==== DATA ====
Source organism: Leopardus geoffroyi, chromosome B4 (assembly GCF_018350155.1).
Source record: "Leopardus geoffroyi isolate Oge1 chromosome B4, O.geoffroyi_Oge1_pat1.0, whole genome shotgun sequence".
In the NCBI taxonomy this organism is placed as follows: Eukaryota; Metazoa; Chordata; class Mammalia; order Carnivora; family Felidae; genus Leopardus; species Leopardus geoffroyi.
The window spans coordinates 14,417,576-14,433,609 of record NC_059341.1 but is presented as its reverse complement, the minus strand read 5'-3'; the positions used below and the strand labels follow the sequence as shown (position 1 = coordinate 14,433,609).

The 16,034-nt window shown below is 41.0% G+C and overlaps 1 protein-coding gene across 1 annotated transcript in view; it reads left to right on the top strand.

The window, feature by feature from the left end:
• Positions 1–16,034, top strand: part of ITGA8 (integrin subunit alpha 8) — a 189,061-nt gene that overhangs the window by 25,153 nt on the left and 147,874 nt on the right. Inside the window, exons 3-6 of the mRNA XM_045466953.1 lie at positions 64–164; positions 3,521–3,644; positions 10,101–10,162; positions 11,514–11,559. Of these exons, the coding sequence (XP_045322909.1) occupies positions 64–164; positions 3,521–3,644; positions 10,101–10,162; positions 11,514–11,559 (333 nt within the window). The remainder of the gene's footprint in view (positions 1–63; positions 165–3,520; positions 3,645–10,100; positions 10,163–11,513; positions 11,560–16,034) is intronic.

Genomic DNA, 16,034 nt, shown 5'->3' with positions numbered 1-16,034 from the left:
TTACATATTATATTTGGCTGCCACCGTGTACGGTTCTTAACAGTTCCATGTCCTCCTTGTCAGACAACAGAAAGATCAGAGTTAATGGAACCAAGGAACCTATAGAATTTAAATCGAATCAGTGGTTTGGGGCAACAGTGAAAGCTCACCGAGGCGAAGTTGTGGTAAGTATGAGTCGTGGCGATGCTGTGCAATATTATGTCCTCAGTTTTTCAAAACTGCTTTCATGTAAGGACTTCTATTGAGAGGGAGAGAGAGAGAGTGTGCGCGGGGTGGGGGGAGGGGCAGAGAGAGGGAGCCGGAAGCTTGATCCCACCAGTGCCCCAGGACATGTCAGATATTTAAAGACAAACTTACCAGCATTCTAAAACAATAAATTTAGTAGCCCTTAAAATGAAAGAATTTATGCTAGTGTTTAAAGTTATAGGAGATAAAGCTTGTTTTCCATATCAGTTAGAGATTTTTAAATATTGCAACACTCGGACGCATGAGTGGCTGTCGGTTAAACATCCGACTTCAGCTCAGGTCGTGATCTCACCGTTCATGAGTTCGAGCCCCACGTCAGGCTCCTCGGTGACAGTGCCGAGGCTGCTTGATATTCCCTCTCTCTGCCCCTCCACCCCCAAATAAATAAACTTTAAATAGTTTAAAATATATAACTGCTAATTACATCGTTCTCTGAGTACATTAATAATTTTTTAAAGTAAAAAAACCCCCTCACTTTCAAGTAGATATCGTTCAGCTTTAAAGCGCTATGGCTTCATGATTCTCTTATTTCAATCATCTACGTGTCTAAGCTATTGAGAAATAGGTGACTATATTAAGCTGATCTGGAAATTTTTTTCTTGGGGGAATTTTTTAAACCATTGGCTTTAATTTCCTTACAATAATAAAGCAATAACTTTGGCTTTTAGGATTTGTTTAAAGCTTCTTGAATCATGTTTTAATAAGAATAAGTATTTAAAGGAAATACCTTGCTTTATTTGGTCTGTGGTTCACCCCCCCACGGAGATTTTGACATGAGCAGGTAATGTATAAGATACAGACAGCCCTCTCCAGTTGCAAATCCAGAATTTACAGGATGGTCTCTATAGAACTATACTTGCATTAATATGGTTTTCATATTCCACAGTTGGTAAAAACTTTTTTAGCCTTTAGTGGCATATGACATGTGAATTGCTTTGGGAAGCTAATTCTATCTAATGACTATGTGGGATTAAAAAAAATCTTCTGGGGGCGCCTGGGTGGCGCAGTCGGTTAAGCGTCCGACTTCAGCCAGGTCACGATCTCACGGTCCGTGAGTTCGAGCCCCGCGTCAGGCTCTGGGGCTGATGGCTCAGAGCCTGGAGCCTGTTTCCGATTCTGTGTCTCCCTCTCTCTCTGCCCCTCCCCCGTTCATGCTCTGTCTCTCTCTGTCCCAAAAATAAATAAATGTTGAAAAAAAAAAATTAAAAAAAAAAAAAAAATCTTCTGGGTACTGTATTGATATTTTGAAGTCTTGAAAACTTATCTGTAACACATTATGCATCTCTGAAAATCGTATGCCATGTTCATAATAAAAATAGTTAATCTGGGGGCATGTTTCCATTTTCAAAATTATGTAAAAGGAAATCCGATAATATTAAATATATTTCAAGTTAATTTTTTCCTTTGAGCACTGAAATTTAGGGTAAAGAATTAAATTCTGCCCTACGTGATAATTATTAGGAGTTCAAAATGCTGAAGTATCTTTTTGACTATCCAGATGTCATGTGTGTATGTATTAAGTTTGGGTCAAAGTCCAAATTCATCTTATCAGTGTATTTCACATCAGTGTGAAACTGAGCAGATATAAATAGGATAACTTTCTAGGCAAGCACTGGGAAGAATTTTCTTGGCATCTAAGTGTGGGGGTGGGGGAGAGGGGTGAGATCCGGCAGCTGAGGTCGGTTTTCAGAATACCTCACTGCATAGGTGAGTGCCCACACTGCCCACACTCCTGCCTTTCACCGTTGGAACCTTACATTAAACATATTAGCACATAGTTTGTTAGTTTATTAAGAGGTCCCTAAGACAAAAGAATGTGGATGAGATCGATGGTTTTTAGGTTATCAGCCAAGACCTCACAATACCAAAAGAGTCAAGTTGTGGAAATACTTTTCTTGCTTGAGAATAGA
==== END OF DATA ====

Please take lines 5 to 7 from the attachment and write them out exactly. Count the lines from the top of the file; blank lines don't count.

The 16,034-nt window shown below is 41.0% G+C and overlaps 1 protein-coding gene across 1 annotated transcript in view; it reads left to right on the top strand.

The window, feature by feature from the left end:
• Positions 1–16,034, top strand: part of ITGA8 (integrin subunit alpha 8) — a 189,061-nt gene that overhangs the window by 25,153 nt on the left and 147,874 nt on the right. Inside the window, exons 3-6 of the mRNA XM_045466953.1 lie at positions 64–164; positions 3,521–3,644; positions 10,101–10,162; positions 11,514–11,559. Of these exons, the coding sequence (XP_045322909.1) occupies positions 64–164; positions 3,521–3,644; positions 10,101–10,162; positions 11,514–11,559 (333 nt within the window). The remainder of the gene's footprint in view (positions 1–63; positions 165–3,520; positions 3,645–10,100; positions 10,163–11,513; positions 11,560–16,034) is intronic.